As Apple nears the point of becoming the world’s first $3 trillion company, its stocks, at least for the moment, have acquired the kind of status usually reserved for US government bonds.
On Tuesday last week — when Omicron loomed large over the global economy and the US Federal Reserve chairman Jerome Powell removed the word “transitory” from his references to inflation — Wall Street fell out of bed, but Apple shares jumped a sharp 3.2% to a then record close of US$165.30 ($231.71). That sent its market value above a record US$2.7 trillion ($3.78) — or nearly twice as much as the Australian economy on current exchange rates.
On Wednesday Apple shares rose another 2.3%, taking its market value above US$2.87 trillion ($4.02 trillion). Then on Friday the shares rose 2.8% to send the company’s value to US$2.94 trillion ($4.12 trillion) — just US$60 billion ($84 billion) short of the US$3 trillion ($4.21 trillion) level.
In the past month, Apple shares have risen more than 18%, compared with the S&P 500, the world’s major market measure, which is up just 0.62%. That means Apple shares have risen 35% year to date. Nasdaq, the major tech stock market measure, is up “only” 21%.
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The share prices of rival megatechs have failed to match Apple in the past month: Microsoft is up just 1.7%; Netflix is down more than 9%; Amazon is down 2.3%; and Alphabet is off 0.6%. Shares in Meta (Facebook) are down 3.2%.
Apple has a different value proposition to its major rival, Amazon, which, although anchored in the consumer space with its huge e-store operations in the United States and globally, also has a massive cloud computing business, smaller brick-and-mortar retailing, a growing advertising business and interests in the next generation of motor vehicles.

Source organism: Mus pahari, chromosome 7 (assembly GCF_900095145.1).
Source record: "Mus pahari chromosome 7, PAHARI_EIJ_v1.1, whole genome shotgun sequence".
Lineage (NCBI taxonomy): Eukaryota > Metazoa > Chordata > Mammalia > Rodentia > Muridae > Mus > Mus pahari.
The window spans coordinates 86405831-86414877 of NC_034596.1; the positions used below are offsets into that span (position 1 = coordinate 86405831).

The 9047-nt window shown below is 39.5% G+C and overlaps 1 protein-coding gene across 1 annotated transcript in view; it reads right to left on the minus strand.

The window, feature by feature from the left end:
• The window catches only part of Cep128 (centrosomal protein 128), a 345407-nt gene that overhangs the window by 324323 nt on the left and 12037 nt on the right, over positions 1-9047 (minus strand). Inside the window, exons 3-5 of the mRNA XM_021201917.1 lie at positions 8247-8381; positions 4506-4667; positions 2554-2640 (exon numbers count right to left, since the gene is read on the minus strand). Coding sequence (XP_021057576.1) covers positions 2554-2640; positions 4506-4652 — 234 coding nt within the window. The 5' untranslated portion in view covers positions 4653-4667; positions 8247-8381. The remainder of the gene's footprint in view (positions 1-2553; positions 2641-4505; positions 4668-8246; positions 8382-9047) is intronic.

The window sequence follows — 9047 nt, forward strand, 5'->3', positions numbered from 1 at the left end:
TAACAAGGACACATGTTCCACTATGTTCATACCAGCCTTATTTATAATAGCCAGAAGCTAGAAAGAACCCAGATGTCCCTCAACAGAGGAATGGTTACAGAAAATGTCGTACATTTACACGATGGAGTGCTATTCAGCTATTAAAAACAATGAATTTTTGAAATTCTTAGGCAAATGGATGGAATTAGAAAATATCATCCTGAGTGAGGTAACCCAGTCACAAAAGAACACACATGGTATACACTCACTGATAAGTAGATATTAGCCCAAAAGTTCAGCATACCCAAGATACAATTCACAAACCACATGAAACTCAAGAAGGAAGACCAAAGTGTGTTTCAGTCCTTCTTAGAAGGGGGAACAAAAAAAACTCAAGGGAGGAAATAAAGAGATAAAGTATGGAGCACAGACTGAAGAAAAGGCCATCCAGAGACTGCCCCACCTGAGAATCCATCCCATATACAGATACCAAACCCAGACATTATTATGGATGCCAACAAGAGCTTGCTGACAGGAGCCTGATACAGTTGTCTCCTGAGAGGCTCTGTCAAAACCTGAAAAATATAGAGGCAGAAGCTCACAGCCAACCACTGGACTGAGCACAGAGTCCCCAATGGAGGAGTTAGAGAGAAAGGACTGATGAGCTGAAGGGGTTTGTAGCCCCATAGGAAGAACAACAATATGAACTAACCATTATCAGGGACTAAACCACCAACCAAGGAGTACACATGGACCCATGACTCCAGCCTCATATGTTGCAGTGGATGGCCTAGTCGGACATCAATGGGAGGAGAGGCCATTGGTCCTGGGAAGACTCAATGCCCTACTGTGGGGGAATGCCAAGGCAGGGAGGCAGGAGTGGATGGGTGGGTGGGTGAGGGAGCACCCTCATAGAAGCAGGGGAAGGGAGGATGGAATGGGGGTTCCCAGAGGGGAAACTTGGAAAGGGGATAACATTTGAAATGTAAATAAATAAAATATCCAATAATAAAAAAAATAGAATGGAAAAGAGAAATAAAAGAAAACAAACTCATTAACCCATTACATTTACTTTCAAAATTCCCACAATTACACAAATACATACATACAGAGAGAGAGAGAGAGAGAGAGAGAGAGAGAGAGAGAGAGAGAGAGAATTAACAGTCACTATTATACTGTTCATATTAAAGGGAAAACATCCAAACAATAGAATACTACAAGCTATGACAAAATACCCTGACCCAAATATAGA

But Apple has a range of popular consumer products in global markets and, crucially, 750 million subscribers to its various services — and rising. It faces little of the intense regulatory scrutiny that Facebook is under and lacks the bad odour of Amazon and its anti-unionisation tactics, despite being resolutely hostile to unions.
After a decades-long run as one of the world’s best-performing stocks, Apple is on the verge of reaching US$3 trillion in market value. If it were a country, it would be the fifth largest economy behind Germany (and its value is bigger than the entire German equity market). Of the tech giants, only Microsoft, which has a market capitalisation of about US$2.5 trillion ($3.5 trillion), is currently comparable.
It’s less than four years since Apple first topped US$1 trillion. In late 2000, amid the remains of the tech and net boom and bust, Apple was valued at just US$4.5 billion ($6.31 billion).
US bonds are the traditional global “safe haven” (gold has been relegated to the also-ran list for more than a year) with investors piling into them at times of stress — as they have been doing since Omicron, the new COVID-19 variant, made its global debut on worry lists.
The rise in the Apple share price suggests that US investors see the iPhone giant as at least as good a credit risk as the US government’s securities.
Apple isn’t merely bigger than nearly every government, it’s being treated as safer than most of them as well.
This article was first published by Crikey.